Daily Coping 20 Jan 2022

I started to add a daily coping tip to the SQLServerCentral newsletter and to the Community Circle, which is helping me deal with the issues in the world. I’m adding my responses for each day here. All my coping tips are under this tag.

Today’s tip is to eat healthy food that nourishes you today.

My wife has been on a bit of a diet, actually a few through the last half of 2021. After nearly two years of pandemic life, in which I gained a good COVID fifteen, I decided to join her. It’s a simple set of meal plans that have me eating better, and less, which is the most important part. Mostly it’s a routine of days where I have:

  • small breakfast – either low or medium carb, depending on the day. sample, two eggs and two slice of turkey bacon or oatmeal with blueberries
  • mid morning protein smoothie – usually a little protein powder, some frozen fruit and water/ice. It’s not a great smoothie, but it quells some hunger.
  • smaller lunch – usually a salad or wrap
  • mid-late afternoon protein smoothie – usually a little protein powder, some frozen fruit and water/ice. It’s not a great smoothie, but it quells some hunger.
  • mid-sized dinner – low or medium carb, which has been chicken with vegetables or turkey tacos (limited shells).
  • an apple or similar snack some evenings.

Today is a low carb day, so eggs and bacon, a couple smoothies, salad with chicken, and chicken with vegetables. It’s not that satisfying, but nearly two years of indulgence has me trying to pay some penance back.

Also:

  • No alcohol (since Dec 31)
  • No cream in coffee
  • Limited diet soda (I need some indulgence)
  • No dessert
  • No pre-packaged food, other than the oatmeal.

I feel better, and I’m losing some weight, which is the point of all of this.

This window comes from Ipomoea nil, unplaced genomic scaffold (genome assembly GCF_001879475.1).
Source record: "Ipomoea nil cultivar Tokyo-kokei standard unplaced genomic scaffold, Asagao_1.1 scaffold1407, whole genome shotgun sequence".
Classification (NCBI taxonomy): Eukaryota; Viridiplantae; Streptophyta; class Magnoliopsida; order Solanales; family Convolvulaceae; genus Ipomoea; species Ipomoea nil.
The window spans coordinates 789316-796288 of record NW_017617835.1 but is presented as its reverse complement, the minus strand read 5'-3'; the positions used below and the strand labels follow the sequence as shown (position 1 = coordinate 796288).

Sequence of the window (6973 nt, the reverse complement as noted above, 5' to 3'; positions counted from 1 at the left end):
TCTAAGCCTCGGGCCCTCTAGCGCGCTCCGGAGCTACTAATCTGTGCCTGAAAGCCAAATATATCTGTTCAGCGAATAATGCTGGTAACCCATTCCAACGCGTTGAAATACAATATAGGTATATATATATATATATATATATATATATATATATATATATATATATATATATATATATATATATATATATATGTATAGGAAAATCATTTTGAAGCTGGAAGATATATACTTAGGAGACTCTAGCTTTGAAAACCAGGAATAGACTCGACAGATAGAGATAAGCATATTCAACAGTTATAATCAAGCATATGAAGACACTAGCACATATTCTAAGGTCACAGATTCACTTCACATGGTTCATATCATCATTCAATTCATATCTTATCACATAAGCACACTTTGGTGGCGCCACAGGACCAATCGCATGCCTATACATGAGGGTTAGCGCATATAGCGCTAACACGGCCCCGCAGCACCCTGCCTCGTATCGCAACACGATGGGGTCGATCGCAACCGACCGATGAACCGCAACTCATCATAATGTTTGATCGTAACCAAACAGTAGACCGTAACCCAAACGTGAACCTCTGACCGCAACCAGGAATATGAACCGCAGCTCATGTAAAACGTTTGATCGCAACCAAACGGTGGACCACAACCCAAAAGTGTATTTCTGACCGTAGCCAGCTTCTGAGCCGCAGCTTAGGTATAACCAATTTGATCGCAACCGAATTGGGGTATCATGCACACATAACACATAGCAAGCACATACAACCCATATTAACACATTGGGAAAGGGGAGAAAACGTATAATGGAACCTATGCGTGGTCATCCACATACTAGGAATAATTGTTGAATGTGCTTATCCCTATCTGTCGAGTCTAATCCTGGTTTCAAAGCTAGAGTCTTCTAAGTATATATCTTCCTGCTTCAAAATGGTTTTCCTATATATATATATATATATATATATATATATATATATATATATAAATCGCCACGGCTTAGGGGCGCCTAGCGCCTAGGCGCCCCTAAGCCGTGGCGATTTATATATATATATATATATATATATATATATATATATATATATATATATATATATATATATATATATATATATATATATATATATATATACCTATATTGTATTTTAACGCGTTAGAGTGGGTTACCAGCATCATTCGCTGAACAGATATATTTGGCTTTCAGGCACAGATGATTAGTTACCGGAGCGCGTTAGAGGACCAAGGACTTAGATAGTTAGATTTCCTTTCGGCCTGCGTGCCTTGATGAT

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Creating a new User-Defined Data Type–#SQLNewBlogger

Another post for me that is simple and hopefully serves as an example for people trying to get blogging as #SQLNewBloggers.

I ran across a question on user-defined data types, which I hadn’t worked with in a long time, so I took a minute to investigate. I wrote this post about an interesting language item.

User-defined table types let you add a new type that can be used anywhere you would use a base, or normal, data type. This means if I want to have a type of US zip codes, perhaps limiting the base zip to 5 numbers, I can create a type that is limited to 5 digits.

If I want to create a new user-defined table type, I’d have thought I did something like this:

CREATE TYPE dbo.USZipCode AS VARCHAR(5)

However that doesn’t work.

2022-01-06 10_20_55-SQLQuery1.sql - ARISTOTLE.sandbox (ARISTOTLE_Steve (58))_ - Microsoft SQL Server

The AS structure is used in many places, but not here. Instead, we use a FROM structure. This means I’d do this:

CREATE TYPE dbo.USZipCode FROM VARCHAR(5)

This gives me a type I can use in CREATE TABLE statements, stored procedures, and more. Anywhere I’d use the varchar(5), I could do this instead:

CREATE TABLE dbo.AddressTable
( AddressID INT NOT NULL
, AddressValue VARCHAR(100)
, AddressZip USZipCode
)

This let’s me use a type that is more intuitive, I guess. I don’t find these that useful in most places. In fact, it’s a little confusing. If I were a new developer, is this a 5 or 9 (or 10) digit field? Is it numeric or string? It’s not easy to determine this. I don’t find these that useful.

SQL New Blogger

I was doing other work, but I saved a bit of code and then spent about 10-15 minutes to write up this post. This one shows less about what I learned, and more about what I think.